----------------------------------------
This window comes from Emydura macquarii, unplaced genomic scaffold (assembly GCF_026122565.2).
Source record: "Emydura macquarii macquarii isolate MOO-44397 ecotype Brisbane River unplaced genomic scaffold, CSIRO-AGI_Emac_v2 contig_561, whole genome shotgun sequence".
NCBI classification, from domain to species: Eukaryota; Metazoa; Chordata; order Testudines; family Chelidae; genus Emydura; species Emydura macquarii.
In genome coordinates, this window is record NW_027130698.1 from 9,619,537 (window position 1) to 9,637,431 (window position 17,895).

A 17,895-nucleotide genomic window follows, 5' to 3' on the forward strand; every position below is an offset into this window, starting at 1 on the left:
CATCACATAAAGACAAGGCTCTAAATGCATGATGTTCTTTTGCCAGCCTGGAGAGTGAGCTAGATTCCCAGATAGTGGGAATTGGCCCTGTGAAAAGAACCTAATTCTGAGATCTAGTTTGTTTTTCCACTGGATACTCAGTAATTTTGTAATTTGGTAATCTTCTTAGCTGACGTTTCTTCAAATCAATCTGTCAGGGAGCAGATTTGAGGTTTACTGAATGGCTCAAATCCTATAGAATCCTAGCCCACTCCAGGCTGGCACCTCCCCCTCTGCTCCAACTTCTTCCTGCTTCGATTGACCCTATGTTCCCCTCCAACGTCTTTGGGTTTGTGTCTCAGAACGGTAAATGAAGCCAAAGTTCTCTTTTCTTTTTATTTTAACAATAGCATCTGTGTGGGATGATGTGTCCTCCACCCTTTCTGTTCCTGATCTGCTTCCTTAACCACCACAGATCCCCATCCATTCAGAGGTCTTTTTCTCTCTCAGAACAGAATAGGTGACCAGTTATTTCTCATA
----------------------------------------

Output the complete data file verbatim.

This window comes from Emydura macquarii, unplaced genomic scaffold (assembly GCF_026122565.2).
Source record: "Emydura macquarii macquarii isolate MOO-44397 ecotype Brisbane River unplaced genomic scaffold, CSIRO-AGI_Emac_v2 contig_561, whole genome shotgun sequence".
NCBI classification, from domain to species: Eukaryota; Metazoa; Chordata; order Testudines; family Chelidae; genus Emydura; species Emydura macquarii.
In genome coordinates, this window is record NW_027130698.1 from 9,619,537 (window position 1) to 9,637,431 (window position 17,895).

A 17,895-nucleotide genomic window follows, 5' to 3' on the forward strand; every position below is an offset into this window, starting at 1 on the left:
CATCACATAAAGACAAGGCTCTAAATGCATGATGTTCTTTTGCCAGCCTGGAGAGTGAGCTAGATTCCCAGATAGTGGGAATTGGCCCTGTGAAAAGAACCTAATTCTGAGATCTAGTTTGTTTTTCCACTGGATACTCAGTAATTTTGTAATTTGGTAATCTTCTTAGCTGACGTTTCTTCAAATCAATCTGTCAGGGAGCAGATTTGAGGTTTACTGAATGGCTCAAATCCTATAGAATCCTAGCCCACTCCAGGCTGGCACCTCCCCCTCTGCTCCAACTTCTTCCTGCTTCGATTGACCCTATGTTCCCCTCCAACGTCTTTGGGTTTGTGTCTCAGAACGGTAAATGAAGCCAAAGTTCTCTTTTCTTTTTATTTTAACAATAGCATCTGTGTGGGATGATGTGTCCTCCACCCTTTCTGTTCCTGATCTGCTTCCTTAACCACCACAGATCCCCATCCATTCAGAGGTCTTTTTCTCTCTCAGAACAGAATAGGTGACCAGTTATTTCTCATA